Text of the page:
Wednesday, December 31, 2008

The Gift of Years

While traveling over Christmas I read Malcolm Gladwell’s latest bestseller, Outliers: The Story of Success. Gladwell explains success in terms of generation, family, culture, and class. He explains how and why the lives of “outliers” (which is defined as "something that is situated away from or classed differently from a main or related body; a statistical observation that is markedly different in value from the others of the sample"….) follow a “peculiar and unexpected logic,” and so presents a blueprint for making the most of human potential. At least this is what the book jacket says. “Why do some succeed far more than others?”

This is fun for me to think about, and to read about in his book. I read The Tipping Point, but not Blink. I like Gladwell’s way of assimilating information and presenting a “new picture” using smaller patterns to reveal larger ones that help us think more deeply about our assumptions about life and the phenomena of interaction – of “facts,” information, personalities, cultures. Energy! His own book is an example of how one mind , interprets, manipulates information to make sense for and of itself, isn't it?

One fascinating point in his book, to me, is: “The idea that excellence at performing a complex task requires a critical minimum level of practice surfaces again and again in studies of expertise." Researchers have settled on what they believe is the magic number for true expertise: ten thousand hours.
‘The emerging picture from such studies is that ten thousand hours of practice is required to achieve the level of mastery associated with being a world-class expert – in anything …,” writes one neurologist. Studies don’t address why some people get more out of their practice than others, but no one yet has found a case in which true world-class expertise was accomplished in less time. It seems that it takes the brain this long to assimilate all that it needs to know to achieve true mastery.” (40)

Another fascinating point:
“The particular skill that allows you to talk your way out of a murder rap, or convince your professor to move you from the morning to the afternoon section, is what the psychologist Robert Sternberg calls ‘practical intelligence.” To Sternburg, practical intelligence includes things like ‘knowing what to say to whom, knowing when to say it, and knowing how to say it for maximum effect.’Where does practical intelligence come from?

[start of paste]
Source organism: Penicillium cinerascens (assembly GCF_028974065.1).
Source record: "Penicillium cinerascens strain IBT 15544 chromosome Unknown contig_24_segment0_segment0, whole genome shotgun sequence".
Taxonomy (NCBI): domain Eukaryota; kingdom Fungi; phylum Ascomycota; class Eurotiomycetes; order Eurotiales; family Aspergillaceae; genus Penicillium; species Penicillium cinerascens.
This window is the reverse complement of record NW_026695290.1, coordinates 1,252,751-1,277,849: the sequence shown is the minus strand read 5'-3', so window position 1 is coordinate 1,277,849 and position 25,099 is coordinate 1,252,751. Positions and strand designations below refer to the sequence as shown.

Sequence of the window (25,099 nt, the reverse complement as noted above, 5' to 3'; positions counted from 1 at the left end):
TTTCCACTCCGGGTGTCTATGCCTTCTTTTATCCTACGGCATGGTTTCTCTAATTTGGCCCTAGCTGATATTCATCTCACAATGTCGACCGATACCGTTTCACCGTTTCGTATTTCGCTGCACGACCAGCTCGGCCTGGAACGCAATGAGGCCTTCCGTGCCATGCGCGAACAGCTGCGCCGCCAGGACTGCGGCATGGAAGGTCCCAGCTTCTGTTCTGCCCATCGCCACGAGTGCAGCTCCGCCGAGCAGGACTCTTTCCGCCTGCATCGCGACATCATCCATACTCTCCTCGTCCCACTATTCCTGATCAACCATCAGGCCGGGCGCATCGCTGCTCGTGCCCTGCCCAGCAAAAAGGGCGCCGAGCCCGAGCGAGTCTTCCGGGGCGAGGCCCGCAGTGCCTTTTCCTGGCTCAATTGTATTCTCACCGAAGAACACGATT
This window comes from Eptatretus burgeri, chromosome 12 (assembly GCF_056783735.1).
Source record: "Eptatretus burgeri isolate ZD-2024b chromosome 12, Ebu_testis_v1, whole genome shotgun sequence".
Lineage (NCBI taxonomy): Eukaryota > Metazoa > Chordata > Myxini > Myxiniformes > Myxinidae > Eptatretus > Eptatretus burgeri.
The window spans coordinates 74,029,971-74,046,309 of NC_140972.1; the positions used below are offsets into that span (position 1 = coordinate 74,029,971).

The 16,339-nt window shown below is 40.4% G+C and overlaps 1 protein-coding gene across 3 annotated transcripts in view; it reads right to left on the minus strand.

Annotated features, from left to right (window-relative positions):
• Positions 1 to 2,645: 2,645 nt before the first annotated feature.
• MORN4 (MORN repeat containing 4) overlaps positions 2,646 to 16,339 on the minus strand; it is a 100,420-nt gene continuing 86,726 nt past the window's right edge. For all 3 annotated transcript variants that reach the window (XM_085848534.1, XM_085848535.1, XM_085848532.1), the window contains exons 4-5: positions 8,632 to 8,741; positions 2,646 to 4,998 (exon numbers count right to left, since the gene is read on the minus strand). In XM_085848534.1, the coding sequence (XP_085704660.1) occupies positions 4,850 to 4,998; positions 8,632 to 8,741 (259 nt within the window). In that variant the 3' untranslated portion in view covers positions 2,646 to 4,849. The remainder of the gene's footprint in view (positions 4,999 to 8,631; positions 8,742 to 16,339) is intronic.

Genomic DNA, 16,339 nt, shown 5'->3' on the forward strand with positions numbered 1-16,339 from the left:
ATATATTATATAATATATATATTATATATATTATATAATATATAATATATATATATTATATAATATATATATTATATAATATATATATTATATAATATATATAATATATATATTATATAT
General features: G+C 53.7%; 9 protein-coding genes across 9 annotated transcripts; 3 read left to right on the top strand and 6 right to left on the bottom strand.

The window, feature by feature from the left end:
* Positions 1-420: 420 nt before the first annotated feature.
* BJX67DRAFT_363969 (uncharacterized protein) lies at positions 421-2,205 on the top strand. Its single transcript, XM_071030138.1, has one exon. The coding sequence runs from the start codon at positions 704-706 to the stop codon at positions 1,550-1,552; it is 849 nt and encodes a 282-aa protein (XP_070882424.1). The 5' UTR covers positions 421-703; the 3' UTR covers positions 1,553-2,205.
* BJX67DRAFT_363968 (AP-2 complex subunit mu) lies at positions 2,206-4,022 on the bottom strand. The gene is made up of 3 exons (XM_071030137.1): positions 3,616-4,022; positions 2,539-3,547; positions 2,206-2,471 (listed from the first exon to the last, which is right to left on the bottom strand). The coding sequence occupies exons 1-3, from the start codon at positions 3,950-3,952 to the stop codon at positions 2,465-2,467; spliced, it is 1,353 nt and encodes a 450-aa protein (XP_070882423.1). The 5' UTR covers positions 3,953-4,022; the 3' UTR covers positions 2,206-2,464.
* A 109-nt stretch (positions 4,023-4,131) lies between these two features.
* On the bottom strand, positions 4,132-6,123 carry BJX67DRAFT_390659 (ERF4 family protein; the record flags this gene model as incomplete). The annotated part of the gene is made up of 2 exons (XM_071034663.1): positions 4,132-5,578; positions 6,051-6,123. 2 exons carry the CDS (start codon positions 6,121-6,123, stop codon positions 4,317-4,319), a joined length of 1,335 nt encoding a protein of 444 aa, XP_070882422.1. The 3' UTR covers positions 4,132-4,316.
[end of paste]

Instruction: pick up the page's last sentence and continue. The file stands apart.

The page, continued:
The incubation our environment is for us as a choice we make as evolving consciousness makes these points ever more fascinating to me. This is how we learn to know where our “practical intelligence” comes from! As we learn to open our minds to the design and structure of ourselves as energy and matter, we become conscious of the purpose(s) which guide our every interaction. The Ethical Values (especially of love, truth and equality) reveal themselves to us, within us, as our minds open to thinking differently about our “blueprint.”

"I just believe that the interesting time in a career is pre-success, what shaped things, how did you get to this point?" Steve Martin told Renee Montagne. "I think it's somehow an American story in a strange way, because I started untalented. I didn't have any gifts except perseverance."

I am also reading Steve Martin’s memoir, Born Standing Up: A Comic’s Life (which he is said to call a biography rather than an autobiography, someone he once knew). He writes about redistricting moving him to Garden Grove High School (near Garden Grove, CA, in the 1960s), and on his first day of school, the student body being called to assembly. He had determined, with this move, that he would leave his old personality behind and live as this new “non-conformist” personality (though, he writes, the changes may have been imperceptible to those he knew in his “former life”). In the assembly on the first day in his new school, he first saw the ‘face of God,” in the ice-blue spotlight that shone center stage in the surrounding dark. The 1500-seat auditorium had great acoustics, a polished hardwood stage, which included a proscenium framed by heavy velvet curtains (which always have their own presence), and the pre-program dark was full of adolescent chatter and the high energy of first-day-of-school and anticipation of grand entrances. He knew he wanted to be “up there” rather than “down here.”